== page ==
Ultimately, turning the good guy into a villain is nothing we haven’t seen before in comics. That it will eventually be retconned or fixed is beside the point. This is not our Captain America; it’s a generic fascist wearing Steve’s skin. The Captain America—or Captain Americas—we need are ready to fight with us. In many ways, they are us—and that, more than anything, seems to be what Marvel fails to grasp.
So Who is this Captain America Readers Want?
Captain America has meant many things over the years. Steve Rogers, the first Captain America, has been around since the 1940s, when Jack Kirby and Joe Simon created him to punch Hitler and give no fucks at a time when many Americans would have preferred to “wait and see” on Hitler’s plans. To an outside observer, he might appear the height of jingoism, literally wrapped in the American flag and standing proudly like the sort of white brawny, blond workers found on WPA murals. Those familiar with Steve from the comics and the MCU, however, see a very different man beneath the costume.
Most portrayals of Steve across the comics, movies, and fandom agree on a couple key points:
- Steve values what’s right over what’s lawful.
- He believes in justice and freedom, which may or may not coincide with America’s agenda.
- “Captain America” was a title bestowed on him, and not one he actively sought.
- He has no problems turning against America if he sees his country betraying these tenets.
- Size and strength are tools in his arsenal, not his sum total.
- He does not forget what it is to be an outsider—alone—oppressed.
- He’s a bit of a smartass and a whole lot of impulsiveness, thinking with his heart and gut instinct to do what’s right.
The original “Secret Empire” narrative showed Steve Rogers rejecting and ultimately working against a United States that had fallen to corruption and sinister agendas. To many, the Nomad storyline feels far more relevant to our current political climate, and far more authentic to the Captain America we want to see today: one who challenges the dangerous narrative of American exceptionalism and reminds us that freedom is never guaranteed
The Captain America Fans Love
The Marvel Cinematic Universe fandom has latched onto Steve Rogers more so than any other character. By simply letting Steve be his passionate, righteous self, fans have connected with him and his brand of justice in a time of heightened injustice and hopelessness. Sometimes, fans envision a romance between Steve and another character—Bucky Barnes is the most popular choice, but Sam Wilson, Tony Stark, Natasha Romanoff, and others are also common. Most of all, however, they feature the Steve I described above—political and righteous, determined and just. He is beholden to liberty and justice, not America, and he will fight for it no matter the cost.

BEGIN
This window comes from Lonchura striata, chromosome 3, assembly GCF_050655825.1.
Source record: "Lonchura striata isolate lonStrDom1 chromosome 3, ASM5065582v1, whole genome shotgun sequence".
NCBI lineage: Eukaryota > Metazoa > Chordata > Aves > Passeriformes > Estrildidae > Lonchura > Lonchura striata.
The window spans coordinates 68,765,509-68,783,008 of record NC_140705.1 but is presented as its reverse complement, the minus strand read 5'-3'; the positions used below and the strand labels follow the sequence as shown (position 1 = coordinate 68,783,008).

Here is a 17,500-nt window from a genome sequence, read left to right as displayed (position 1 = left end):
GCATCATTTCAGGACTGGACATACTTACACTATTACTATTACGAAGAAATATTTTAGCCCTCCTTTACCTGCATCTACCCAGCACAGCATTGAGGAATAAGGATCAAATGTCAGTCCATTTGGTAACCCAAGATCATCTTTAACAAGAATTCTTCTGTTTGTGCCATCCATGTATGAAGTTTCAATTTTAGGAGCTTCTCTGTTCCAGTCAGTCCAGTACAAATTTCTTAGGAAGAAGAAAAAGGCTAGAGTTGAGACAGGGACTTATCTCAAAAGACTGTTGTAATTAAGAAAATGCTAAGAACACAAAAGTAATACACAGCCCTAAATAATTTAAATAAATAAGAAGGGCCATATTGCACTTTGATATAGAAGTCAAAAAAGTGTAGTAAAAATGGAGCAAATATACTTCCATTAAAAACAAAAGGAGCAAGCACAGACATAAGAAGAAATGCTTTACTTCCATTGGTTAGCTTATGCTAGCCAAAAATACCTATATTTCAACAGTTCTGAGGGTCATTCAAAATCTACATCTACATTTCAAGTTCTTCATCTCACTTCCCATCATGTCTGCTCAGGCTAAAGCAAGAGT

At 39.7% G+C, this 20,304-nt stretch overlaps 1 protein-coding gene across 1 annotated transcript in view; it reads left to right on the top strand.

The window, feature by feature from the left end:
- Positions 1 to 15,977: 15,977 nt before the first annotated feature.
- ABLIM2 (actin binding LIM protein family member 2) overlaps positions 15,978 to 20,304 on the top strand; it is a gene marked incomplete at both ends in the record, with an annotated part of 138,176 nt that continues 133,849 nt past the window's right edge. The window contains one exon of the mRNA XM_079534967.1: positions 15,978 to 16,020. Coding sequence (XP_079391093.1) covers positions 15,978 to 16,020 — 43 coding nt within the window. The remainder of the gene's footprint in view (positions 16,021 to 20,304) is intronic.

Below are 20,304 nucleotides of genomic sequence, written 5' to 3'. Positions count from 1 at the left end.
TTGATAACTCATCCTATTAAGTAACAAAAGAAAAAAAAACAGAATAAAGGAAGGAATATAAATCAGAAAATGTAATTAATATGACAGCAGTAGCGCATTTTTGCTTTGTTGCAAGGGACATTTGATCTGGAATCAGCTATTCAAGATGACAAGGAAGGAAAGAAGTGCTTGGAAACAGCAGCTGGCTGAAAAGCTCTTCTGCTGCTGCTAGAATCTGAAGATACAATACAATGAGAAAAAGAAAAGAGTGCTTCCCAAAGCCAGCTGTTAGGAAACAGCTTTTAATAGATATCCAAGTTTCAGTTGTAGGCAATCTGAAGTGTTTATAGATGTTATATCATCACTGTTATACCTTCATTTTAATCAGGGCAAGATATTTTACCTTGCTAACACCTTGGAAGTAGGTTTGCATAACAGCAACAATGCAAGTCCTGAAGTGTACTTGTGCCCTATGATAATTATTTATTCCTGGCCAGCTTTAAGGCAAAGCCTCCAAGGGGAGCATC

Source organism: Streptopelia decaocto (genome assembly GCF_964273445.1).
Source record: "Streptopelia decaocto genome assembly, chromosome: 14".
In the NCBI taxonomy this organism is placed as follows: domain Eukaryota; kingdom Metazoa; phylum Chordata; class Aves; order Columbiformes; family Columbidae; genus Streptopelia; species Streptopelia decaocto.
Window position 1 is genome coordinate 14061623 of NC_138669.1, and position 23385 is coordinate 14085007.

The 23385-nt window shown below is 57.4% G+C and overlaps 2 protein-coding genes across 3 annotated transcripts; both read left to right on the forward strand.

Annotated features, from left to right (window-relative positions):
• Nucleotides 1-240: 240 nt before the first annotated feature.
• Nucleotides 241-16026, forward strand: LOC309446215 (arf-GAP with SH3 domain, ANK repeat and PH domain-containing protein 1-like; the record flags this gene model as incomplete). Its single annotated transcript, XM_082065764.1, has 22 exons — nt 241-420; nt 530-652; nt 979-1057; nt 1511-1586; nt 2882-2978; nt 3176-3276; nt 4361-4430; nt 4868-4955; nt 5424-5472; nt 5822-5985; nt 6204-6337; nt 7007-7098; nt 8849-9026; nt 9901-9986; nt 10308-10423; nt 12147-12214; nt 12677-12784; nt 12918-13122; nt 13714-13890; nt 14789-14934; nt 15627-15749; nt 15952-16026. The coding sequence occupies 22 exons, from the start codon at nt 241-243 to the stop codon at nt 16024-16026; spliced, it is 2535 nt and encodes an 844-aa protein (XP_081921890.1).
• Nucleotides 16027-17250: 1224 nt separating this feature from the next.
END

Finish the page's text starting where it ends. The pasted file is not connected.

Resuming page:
And boy, do fans ever want to see that version of Captain America. Archive Of Our Own (AO3), a popular fanfiction website, currently boasts hundreds of thousands of stories starring one or more of the Caps (Steve, Sam, and Bucky). Fanart depicting the Caps remain among the most reblogged artworks on Tumblr. An anthology of transformative works centered on “Stucky” (the fandom ship name for a romantic pairing between Steve Rogers and Bucky Barnes) raised over $80,000 on Kickstarter earlier this year (full disclosure: I organized, edited, and contributed to this anthology).The Caps who feature in transformative fanworks differ from those in the comics and films in several fundamental ways. First—they’re often queer. Really, really queer. One popular narrative depicts Steve as bisexual, enjoying an authentic and fulfilling relationship with Peggy Carter during World War II but ultimately uniting (or reuniting) with Bucky in modern times. Sam and Bucky are a popular pairing (in part based on their lovingly antagonistic relationship in Captain America: Civil War), as are Sam and Steve (thanks to their meet-cute romance in the first half of Captain America: The Winter Soldier), as well as the AllCaps ship that depicts Sam, Bucky, and Steve in a polyamorous relationship. Female, transgender, genderfluid, and nonbinary depictions of all three Caps abound, each with their own distinct take on the various Caps’ stories.
At their core, too, these Caps are adamant, unapologetic progressives in a way that is far less hedged than the comics’ attempts at inclusion. One popular fic from mid-2016 features Steve Rogers running for president against Trump while wearing a t-shirt that reads “Her Body, Her Choice”. The Stucky anthology includes stories of Steve and Bucky attending New York Pride and anti-administration rallies. Fanart and fanfic of the Caps punching Trump, Richard Spencer, and other alt-right figures abound.Further, the Caps found in fandom are far clearer in their rejection of the jingoistic and toxic masculinity narratives that are sometimes linked with Captain America. Anecdotally, “shippers” of the various Caps appear less likely to ascribe the heteronormative narratives on Steve, Sam, and/or Bucky that sometimes plague other slash fandom ships. The Rob Liefield-esque barrel-chested Steve Rogers is sometimes present, but sometimes not; in fact, stories featuring a pre-serum or even de-serumed Steve enjoy a great deal of popularity. Even fully muscled Caps, though, are treated in fandom as more than the sum of their bench presses. Steve’s art hobby is as important as his haymaker, and fans are quick to point out the way Bucky Barnes’s narrative tracks with that usually ascribed to a romantic lead, or a damsel in distress. Sam Wilson is an unapologetic Captain America who would never hedge his support of activists, move the goalposts, or play respectability politics. His work as a PTSD counselor gives us someone who can equally kick ass and empathize with those hurt in the grinding of the military industrial machine.